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Abstract Details

Sex-specific lesion pattern of long-term functional outcome after stroke
Cerebrovascular Disease and Interventional Neurology
P9 - Poster Session 9 (5:30 PM-6:30 PM)
13-004
Acute ischemic stroke (AIS) has a varying impact on men and women. For instance, women feature a higher AIS severity than men that cannot be fully explained by key clinical variables. Further, we observed distinct sex divergences in lesion topographies in a recent study of 555 AIS patients: when explaining AIS severity, women were characterized by more widespread lesion pattern. Only in women, AIS severity was particularly strongly affected by lesions in the left posterior circulation.

To determine sex-specific lesion pattern effects on long-term functional outcomes.

We relied on data of 822 AIS patients of the MRI-GENIE study (age:64.7(15.0), 39%female, 27%unfavorable outcome, mRS>2). AIS lesions were automatically segmented from DWI-images, spatially normalized and parcellated (atlas-defined 94 cortical, 15 subcortical regions, 20 white matter tracts). Subsequently, we employed data-driven matrix factorization to obtain ten quintessential lesion patterns. Unfavorable functional outcome was modeled via Bayesian hierarchical logistic regression, taking the ten sex-specific lesion patterns and the covariates age, age2, sex, hypertension, atrial fibrillation, diabetes, ischemic heart disease, prior stroke, smoking and total lesion volume as inputs.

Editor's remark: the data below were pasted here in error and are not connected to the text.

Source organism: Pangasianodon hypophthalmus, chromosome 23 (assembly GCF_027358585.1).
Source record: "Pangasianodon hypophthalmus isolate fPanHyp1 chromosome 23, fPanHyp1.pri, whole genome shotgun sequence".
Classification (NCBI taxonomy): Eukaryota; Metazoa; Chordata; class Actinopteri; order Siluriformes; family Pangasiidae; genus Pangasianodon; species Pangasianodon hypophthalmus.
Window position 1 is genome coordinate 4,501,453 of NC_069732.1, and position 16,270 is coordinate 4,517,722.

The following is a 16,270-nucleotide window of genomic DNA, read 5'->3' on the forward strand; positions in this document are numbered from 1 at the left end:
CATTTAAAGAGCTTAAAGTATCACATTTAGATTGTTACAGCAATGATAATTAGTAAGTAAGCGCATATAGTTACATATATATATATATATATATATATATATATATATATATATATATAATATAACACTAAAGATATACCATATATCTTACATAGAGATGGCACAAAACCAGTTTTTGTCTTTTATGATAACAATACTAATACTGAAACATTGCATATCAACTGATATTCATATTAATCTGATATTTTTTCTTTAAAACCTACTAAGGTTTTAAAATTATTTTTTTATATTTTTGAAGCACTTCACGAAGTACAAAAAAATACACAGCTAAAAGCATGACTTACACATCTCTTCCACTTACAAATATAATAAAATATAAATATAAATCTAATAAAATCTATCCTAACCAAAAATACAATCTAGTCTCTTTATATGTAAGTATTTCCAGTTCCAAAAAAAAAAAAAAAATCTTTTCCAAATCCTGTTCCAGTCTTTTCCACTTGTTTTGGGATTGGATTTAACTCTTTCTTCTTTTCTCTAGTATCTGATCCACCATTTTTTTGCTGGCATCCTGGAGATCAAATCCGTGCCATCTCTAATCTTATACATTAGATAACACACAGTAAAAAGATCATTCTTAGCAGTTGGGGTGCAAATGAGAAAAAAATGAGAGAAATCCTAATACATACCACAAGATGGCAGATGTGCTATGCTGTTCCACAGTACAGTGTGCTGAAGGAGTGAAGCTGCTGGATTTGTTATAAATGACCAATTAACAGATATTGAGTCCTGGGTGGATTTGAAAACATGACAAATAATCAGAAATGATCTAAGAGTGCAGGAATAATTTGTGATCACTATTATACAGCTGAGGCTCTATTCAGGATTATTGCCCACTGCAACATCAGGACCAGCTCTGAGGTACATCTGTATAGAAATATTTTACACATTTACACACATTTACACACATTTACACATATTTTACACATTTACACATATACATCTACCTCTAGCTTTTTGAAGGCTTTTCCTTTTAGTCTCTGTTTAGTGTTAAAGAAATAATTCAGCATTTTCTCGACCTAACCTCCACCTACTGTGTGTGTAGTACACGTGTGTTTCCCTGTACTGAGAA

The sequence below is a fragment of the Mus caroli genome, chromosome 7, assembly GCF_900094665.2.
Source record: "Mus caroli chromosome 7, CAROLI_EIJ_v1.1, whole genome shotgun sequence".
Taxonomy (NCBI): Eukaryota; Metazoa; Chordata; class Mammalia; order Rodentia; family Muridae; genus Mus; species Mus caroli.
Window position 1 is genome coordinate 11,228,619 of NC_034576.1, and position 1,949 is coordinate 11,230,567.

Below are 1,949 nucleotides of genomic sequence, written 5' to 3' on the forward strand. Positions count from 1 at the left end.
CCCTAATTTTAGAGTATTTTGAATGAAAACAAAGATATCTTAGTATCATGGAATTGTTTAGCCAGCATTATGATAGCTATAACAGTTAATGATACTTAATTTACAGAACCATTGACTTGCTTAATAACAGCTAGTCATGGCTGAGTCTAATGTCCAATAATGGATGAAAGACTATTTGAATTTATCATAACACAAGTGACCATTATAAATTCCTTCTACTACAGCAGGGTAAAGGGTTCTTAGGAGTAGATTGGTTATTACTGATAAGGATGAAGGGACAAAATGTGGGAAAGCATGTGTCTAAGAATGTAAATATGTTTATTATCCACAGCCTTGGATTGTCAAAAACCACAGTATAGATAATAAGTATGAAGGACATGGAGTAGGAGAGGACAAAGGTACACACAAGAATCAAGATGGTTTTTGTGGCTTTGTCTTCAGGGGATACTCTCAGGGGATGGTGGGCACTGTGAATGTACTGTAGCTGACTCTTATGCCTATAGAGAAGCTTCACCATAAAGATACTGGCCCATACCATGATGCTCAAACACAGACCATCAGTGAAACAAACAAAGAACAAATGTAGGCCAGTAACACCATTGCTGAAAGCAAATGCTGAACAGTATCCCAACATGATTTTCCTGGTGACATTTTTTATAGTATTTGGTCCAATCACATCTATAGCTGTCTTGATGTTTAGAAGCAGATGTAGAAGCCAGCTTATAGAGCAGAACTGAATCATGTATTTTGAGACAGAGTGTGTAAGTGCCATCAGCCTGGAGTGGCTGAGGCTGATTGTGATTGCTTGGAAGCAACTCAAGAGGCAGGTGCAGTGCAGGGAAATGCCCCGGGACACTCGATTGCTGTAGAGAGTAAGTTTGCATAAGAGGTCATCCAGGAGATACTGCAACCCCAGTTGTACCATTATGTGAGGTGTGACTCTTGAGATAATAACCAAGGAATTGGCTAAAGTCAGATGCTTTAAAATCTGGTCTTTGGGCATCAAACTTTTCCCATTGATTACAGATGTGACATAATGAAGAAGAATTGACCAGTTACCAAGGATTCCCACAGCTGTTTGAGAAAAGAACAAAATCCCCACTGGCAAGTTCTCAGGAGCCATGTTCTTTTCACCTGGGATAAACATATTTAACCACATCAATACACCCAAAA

We derived ten anatomically plausible lesion patterns that predominantly represented right- and left-hemispheric strokes with varying emphases on cortical-subcortical and anterior-medial-posterior regions. Three out of these ten patterns substantially contributed to the explanation of unfavorable outcome for both men and women (AUC=0.81). These lesion patterns primarily comprised bilateral subcortical grey matter regions and left-lateralized regions in proximity to the insula. Additionally, a lesion pattern of left posterior circulation brain regions had a substantially higher relevance in women compared to men.
We here present evidence that female-specific lesion pattern effects relating to left-hemispheric posterior circulation regions are not only implicated in the explanation of AIS severity, yet have a lasting effect and also impact long-term outcomes. Future work is needed to examine links to more granular behavior.
Authors/Disclosures
Anna K. Bonkhoff, MD (Mass General Brigham)
PRESENTER
Dr. Bonkhoff has received personal compensation in the range of $500-$4,999 for serving as an Editor, Associate Editor, or Editorial Advisory Board Member for NeuroImage Clinical (Elsevier).
No disclosure on file
No disclosure on file
Markus D. Schirmer, PhD (Massachusetts General Hospital) Dr. Schirmer has nothing to disclose.
No disclosure on file
No disclosure on file
No disclosure on file
No disclosure on file
Ona Wu (MGH Stroke Research Center) No disclosure on file
Natalia S. Rost, MD, MPH, FAHA, FAAN (Massachusetts General Hospital) Dr. Rost has received personal compensation in the range of $50,000-$99,999 for serving as an officer or member of the Board of Directors for American Academy of Neurology. Dr. Rost has received personal compensation in the range of $5,000-$9,999 for serving as an Editor, Associate Editor, or Editorial Advisory Board Member for Stroke - AHA/ASA Journal. The institution of Dr. Rost has received research support from NIH. Dr. Rost has received publishing royalties from a publication relating to health care.